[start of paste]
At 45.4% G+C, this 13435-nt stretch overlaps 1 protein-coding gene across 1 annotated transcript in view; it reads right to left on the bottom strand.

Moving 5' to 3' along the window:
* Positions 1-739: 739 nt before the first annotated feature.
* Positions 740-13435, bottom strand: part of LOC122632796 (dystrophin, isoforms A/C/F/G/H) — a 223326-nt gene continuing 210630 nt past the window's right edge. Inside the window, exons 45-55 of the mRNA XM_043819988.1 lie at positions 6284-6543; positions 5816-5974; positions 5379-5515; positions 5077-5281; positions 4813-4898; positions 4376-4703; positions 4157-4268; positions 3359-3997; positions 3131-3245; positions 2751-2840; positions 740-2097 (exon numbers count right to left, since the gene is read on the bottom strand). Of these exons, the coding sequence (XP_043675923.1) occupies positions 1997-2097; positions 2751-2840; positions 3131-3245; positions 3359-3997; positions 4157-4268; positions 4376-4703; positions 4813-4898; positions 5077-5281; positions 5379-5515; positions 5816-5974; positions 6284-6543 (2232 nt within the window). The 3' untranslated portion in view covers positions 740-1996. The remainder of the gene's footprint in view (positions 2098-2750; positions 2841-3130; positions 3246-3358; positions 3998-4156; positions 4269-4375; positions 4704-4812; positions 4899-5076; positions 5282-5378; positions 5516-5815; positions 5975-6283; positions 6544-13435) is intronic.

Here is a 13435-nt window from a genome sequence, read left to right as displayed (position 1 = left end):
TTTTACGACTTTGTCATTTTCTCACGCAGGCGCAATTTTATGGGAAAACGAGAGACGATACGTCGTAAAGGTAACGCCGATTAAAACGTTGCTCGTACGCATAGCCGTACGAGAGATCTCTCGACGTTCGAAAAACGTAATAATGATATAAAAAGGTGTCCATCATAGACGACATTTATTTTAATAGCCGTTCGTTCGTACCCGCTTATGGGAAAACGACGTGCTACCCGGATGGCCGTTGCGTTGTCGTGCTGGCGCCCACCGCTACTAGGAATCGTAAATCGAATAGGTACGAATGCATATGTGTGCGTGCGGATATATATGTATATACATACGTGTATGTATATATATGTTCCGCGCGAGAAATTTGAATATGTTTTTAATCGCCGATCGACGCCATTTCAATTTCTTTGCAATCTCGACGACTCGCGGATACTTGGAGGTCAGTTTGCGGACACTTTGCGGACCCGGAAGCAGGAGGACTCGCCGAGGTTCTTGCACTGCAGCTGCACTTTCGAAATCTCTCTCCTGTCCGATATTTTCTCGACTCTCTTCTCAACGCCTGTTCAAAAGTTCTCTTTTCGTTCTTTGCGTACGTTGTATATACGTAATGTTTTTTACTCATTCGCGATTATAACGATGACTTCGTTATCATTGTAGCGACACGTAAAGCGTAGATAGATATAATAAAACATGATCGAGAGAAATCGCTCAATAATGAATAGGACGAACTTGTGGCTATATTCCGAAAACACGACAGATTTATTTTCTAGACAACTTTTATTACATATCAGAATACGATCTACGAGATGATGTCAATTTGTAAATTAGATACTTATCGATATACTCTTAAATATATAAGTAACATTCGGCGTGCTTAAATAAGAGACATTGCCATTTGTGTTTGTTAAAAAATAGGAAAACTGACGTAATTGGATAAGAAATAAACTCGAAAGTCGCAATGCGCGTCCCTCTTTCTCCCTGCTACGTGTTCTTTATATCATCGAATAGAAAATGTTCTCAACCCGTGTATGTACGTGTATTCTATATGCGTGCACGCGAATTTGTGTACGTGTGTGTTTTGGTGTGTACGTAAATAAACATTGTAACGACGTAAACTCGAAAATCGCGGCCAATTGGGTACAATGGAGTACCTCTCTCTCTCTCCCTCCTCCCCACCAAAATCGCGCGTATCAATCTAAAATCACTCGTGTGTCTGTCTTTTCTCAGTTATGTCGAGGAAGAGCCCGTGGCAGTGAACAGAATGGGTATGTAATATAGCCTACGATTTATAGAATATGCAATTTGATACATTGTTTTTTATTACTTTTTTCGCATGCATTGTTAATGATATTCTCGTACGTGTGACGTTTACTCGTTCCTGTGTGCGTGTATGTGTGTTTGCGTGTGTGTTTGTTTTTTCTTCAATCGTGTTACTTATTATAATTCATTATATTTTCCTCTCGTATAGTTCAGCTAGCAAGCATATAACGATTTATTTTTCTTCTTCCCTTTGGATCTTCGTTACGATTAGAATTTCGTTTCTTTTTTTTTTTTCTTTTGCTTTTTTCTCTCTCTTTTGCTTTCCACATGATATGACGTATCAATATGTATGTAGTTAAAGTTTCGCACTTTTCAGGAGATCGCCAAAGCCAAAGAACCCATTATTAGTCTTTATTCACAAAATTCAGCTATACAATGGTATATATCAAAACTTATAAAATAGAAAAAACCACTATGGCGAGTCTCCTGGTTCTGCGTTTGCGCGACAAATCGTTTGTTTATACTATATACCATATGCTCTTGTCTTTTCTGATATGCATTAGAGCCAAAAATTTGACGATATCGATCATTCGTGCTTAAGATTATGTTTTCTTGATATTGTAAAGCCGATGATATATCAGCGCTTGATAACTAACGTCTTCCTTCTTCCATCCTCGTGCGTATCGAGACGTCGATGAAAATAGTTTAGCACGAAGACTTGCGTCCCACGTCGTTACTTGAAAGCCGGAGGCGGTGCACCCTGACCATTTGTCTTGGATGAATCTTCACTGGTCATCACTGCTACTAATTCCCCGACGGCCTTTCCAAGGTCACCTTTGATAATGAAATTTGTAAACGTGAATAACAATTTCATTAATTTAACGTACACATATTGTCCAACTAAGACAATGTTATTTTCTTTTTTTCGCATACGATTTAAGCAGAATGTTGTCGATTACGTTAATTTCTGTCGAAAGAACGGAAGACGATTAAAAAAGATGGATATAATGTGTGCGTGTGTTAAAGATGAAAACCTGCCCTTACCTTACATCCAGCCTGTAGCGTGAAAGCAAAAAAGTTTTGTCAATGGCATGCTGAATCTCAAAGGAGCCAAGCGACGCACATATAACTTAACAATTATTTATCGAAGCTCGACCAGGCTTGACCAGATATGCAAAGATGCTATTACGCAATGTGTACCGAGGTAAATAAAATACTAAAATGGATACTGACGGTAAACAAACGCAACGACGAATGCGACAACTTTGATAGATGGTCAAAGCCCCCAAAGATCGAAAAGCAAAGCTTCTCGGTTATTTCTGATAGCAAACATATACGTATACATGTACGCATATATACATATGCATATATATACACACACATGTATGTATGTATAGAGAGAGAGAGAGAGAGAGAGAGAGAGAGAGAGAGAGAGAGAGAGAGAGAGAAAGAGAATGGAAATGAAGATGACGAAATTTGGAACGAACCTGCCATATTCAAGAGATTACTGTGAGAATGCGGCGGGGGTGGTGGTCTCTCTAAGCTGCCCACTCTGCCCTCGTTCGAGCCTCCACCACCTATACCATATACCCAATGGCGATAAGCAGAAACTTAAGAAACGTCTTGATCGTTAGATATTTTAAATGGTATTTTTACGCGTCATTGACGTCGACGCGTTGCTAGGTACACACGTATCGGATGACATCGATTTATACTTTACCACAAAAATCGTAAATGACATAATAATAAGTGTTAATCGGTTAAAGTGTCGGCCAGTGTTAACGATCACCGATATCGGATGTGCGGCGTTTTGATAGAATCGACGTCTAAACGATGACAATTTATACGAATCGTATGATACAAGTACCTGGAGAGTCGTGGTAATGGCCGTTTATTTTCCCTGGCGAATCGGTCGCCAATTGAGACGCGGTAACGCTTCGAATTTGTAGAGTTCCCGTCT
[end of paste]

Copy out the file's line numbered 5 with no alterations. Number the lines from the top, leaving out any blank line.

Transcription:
Here is a 13435-nt window from a genome sequence, read left to right as displayed (position 1 = left end):